I’m going to guess it’s one of those “retire your jersey, but not the number on it” things that some colleges do. Because 7 numbers would be a lot to retire.

    In other news (that wasn’t good enough for the ticker), the W-League’s Hudson Valley Quickstrike Lady Blues (a women’s soccer team), which is in just its fourth season, will retire a number worn by a player who played just one year with them. Seems a bit much.{48196EA0-7C83-4E5F-AF5E-D87DE8F9D639}]

  • Bob from Akron | July 15, 2010 at 9:14 pm |

    LeBron fans (or ex-LeBron fans): The Akron Aeros will exchange gently used LeBron gear for free tickets to the Monday, July 19 game at Canal Park. All donated items will be delivered on an upcoming mission trip to the Caribbean or South America.

    Details here.

  • Ricko | July 15, 2010 at 9:20 pm |

    Getting past the baggy pants at the top, and noticing again the Braves helmet, here’s why the Braves all-navy hats and helmets are lame. Well, okay, that’s harsh. Let’s say “ill-thought uni design.”

    Imagine the Orioles, with their current uniforms, have gone to hats and helmets that are all black with a white “B”. Wouldn’t anyone who paid even passing attention to unis think, “Shouldn’t there some orange on there somewhere?”

    Or the Cardinals’ road hat was just a white “StL” on a navy hat.


    • JTH | July 15, 2010 at 9:51 pm |

      On the other hand, how much worse would the Dodgers look with red trim around the LA? Or if one letter was white and the other red, a la the Twins (or more like the Padres of the 90s)?

      The only other team I can think of that is better for NOT having all of the team colors on the cap is the White Sox.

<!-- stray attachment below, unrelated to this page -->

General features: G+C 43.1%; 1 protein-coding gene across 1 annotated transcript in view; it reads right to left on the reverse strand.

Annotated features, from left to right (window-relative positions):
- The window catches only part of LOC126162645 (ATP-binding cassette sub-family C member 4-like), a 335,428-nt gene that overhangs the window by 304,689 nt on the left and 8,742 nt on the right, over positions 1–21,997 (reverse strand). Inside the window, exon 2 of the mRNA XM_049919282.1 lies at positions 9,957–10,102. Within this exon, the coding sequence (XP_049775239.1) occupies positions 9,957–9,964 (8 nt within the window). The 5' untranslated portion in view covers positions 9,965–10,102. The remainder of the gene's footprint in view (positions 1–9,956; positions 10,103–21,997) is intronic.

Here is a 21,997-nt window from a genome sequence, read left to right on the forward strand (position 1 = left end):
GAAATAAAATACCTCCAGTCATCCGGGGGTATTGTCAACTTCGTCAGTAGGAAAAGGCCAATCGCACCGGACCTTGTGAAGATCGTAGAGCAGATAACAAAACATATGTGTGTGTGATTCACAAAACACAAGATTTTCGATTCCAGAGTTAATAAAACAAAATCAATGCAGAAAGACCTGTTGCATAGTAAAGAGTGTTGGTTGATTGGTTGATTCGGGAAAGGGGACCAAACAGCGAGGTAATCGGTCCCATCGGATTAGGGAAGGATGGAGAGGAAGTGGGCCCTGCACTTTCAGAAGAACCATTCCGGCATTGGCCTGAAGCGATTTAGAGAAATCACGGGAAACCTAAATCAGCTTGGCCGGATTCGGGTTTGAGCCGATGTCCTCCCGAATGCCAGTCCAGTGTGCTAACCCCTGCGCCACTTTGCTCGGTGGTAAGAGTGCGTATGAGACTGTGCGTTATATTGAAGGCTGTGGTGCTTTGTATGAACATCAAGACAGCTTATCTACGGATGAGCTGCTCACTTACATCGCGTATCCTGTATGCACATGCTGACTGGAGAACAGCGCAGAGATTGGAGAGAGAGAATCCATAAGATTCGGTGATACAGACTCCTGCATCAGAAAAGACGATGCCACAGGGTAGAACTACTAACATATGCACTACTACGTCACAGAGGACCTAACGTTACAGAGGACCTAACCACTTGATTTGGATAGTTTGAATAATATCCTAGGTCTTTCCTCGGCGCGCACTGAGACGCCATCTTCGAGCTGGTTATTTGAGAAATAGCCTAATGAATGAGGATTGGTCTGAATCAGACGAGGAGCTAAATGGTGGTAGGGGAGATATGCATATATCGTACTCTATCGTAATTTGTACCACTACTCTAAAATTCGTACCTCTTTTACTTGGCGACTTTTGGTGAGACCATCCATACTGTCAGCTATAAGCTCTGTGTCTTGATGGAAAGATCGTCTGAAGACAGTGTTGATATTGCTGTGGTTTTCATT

• Ricko | July 15, 2010 at 10:31 pm |

        That’s my point, indeed. Someone has to make a call, one way or the other, on how endemic the second color is to the uni design. In the case of the Dodgers (even though the number is quite large), red is more of an “attachment” than it is part and parcel of the overall design.

        Given that, red would seem terribly out of place on the Dodgers’ hats. Plus, back in ’58 they almost certainly kept the new two-letter city logo all white to be true to the look of the white “B” they had worn for so many years with that basic uniform.

        In the case of the Braves, though, their entire uni is based on the pairing of navy and red, of them working in concert. For red to suddenly go away on the hat makes you want to ask the Braves, “Excuse me, have you even LOOKED at the rest of your uniform?”


        • Ricko | July 15, 2010 at 10:59 pm |

          Also, essentially the same “LA” was used by the last two unis of the PCL Angels. First in red on a royal hat and then, in 1957 on the final PCL Angels, the L was white and A red on a navy hat.

          Just another reason for the Dodgers to go with the all-white. That version of “LA” hadn’t been white on a royal hat, whereas the red and white had been worn the previous season by a minor league club.

          And, as I said, I think they rightly chose to continue looking as much as possible like the Dodgers. LA was pretty jazzed about the Dodgers—the frickin’ DODGERS—-moving to town.



      • Jeremiah | July 16, 2010 at 12:24 am |

        I liked those uniforms.

  • luke h | July 15, 2010 at 10:19 pm |

    Matt Holliday is wearing red cleats with yellow trim.

    • Ricko | July 15, 2010 at 10:42 pm |

      More “Livestrong” during the Tour de France, I imagine.


  • kyle | July 15, 2010 at 10:27 pm |

    A friend of mine is playing in a summer baseball league in Alaska, and for the 4th of July I guess they wore camo-themed jerseys. This slide show has a good amount of pics from the game, starting at about picture 22.

    While looking at other things on various team sites, I came across this gallery of Alaskan baseball pictures from the early 1900s and forward, including a women’s team and later on one of Satchel Paige.

    • kyle | July 15, 2010 at 10:30 pm |

      To go through the slide show at your own pace, click “Gallery View” on the right side.

  • Ricko | July 15, 2010 at 10:33 pm |